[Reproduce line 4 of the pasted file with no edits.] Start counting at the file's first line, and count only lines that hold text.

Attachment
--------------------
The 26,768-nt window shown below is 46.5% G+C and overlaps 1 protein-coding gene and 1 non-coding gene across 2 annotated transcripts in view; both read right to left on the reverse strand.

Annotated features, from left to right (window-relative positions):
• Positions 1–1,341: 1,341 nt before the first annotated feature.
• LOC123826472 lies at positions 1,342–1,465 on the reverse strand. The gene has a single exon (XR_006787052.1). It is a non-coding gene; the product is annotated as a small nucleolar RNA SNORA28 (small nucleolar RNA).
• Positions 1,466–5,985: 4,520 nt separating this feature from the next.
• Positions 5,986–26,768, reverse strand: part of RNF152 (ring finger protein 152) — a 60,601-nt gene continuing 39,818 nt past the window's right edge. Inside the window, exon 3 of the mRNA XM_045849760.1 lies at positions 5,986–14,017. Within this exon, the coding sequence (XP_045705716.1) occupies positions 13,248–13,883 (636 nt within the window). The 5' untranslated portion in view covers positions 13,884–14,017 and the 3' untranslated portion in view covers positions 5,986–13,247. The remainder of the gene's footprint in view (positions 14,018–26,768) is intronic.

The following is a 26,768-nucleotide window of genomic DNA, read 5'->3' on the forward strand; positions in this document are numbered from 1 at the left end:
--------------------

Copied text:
• LOC123826472 lies at positions 1,342–1,465 on the reverse strand. The gene has a single exon (XR_006787052.1). It is a non-coding gene; the product is annotated as a small nucleolar RNA SNORA28 (small nucleolar RNA).